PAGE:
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Understanding the role of a Mentor

The role of a mentor brings so many challenges and great rewards, with great mentors working with the sole aim of shaping their mentees into other leaders, rather than just right followers. If mentoring is appropriately done, its long-term effect can offer life- and career-changing benefits to both parties.

Mentoring is made up of a long-term relationship whose goal is to support the growth and development of the mentee. The mentor becomes a source of insight, educating, and support.

Mentoring and coaching offer incredible priceless development support for both parties. However, mentoring provides high-level guidance for long-term development, while coaching provides immediate improvement in targeted areas.

History and Definition

According to balancecareer.com, a character in Homer's epic poem "The Odyssey" who was called the original mentor. When the King of Ithaca went to fight in the Trojan War, Odysseus consigns the care of his kingdom and his son, Telemachus to a mentor.

The Webster Online Dictionary defines a mentor as "a reliable counsellor" while the English Oxford Dictionary defined a mentor as an "experienced person in a company or educational institution who trains and counsels new employees or students".

Why do I need to seek out a Mentor?

Imagine a skilled individual gets employed on a sales job and is fortunate enough to have a senior sales executive as a mentor. The senior colleague will guide, counsel and support the new employee in developing as a leader in the sales field.

The mentor will provide guidance and discipline for the new employee and encourage him/her to carefully think through issues and approach by asking the right questions, from the right people, at the right time to get the right answers, serving as a source of wisdom when needed.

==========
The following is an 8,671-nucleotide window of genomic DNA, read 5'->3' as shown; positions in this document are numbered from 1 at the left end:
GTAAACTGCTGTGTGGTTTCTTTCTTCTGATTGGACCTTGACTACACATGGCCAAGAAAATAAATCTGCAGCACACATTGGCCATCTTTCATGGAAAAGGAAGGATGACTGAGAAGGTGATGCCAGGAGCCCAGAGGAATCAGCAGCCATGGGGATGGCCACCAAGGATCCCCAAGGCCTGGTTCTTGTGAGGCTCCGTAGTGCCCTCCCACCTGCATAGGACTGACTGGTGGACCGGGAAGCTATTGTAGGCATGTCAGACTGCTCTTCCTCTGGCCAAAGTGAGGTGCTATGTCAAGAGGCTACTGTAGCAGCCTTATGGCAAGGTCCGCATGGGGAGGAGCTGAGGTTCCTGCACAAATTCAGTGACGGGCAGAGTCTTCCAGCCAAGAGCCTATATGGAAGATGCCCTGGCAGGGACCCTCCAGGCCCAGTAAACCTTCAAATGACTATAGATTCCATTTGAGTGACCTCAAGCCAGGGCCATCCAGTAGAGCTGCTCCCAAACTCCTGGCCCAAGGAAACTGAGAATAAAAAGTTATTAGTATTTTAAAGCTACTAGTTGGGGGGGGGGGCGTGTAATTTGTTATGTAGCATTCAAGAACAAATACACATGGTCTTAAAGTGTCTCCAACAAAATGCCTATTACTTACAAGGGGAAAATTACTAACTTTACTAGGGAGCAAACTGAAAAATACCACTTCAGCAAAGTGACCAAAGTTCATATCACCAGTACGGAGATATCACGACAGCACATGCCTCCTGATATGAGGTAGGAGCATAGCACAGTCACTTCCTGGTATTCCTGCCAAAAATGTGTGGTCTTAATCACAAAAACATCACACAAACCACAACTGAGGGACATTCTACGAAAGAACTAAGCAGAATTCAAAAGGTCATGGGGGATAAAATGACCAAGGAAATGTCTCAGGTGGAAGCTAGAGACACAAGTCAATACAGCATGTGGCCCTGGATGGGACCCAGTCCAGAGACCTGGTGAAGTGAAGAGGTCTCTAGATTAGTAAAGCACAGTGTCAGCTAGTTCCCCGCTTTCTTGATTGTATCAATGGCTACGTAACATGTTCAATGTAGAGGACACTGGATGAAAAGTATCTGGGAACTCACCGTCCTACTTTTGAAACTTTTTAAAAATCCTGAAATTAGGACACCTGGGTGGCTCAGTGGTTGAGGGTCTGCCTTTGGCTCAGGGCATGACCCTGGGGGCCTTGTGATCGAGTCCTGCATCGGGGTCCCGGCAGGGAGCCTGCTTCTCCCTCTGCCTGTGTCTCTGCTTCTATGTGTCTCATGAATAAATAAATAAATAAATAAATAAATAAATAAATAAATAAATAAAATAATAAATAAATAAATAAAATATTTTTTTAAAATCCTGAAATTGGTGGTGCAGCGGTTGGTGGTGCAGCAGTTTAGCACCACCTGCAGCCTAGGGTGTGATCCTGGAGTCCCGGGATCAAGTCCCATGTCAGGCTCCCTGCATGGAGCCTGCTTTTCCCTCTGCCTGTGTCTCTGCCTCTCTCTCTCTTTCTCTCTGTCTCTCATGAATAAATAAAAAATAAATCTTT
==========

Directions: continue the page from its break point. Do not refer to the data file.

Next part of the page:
The relationship between the mentee and the mentor may end at some point, but most often, the impact of the mentoring will carry the mentee throughout the rest of his/her career.

A lot of people have attributed part of their professional growth to the guidance of a good mentor who challenged them to think, act differently and open their mind to different/alternative ideas. Sometimes, a mentor becomes a personal advocate who advocates for you in your work life.

In our world today, many organizations recognize the gains of effective mentoring and have programs in place to help younger professionals identify and gain support through mentoring.

What a Mentor Does for You

  • Monitoring your growth and development.

  • Helps you see the destination but without the detailed map to get there.

  • Offers encouragement.

A Mentor Does Not

  • A mentor does not offer "how to" advice

  • A mentor does not function as an advocate for you in the organizational environment such as your boss would; the relationship is mostly informal.

  • A mentor does not tell you how to do things.

  • A mentor does not serve as a counsellor or therapist.

The Bottom Line

A good mentor is capable of making a real difference in your career and life. Approach your relationship with a mentor with realistic expectations about the role and a willingness to work hard.

The effect of a mentor's guidance and wisdom now may not be immediate, but you will realize its positive impact over time and go on to become a mentor to others.

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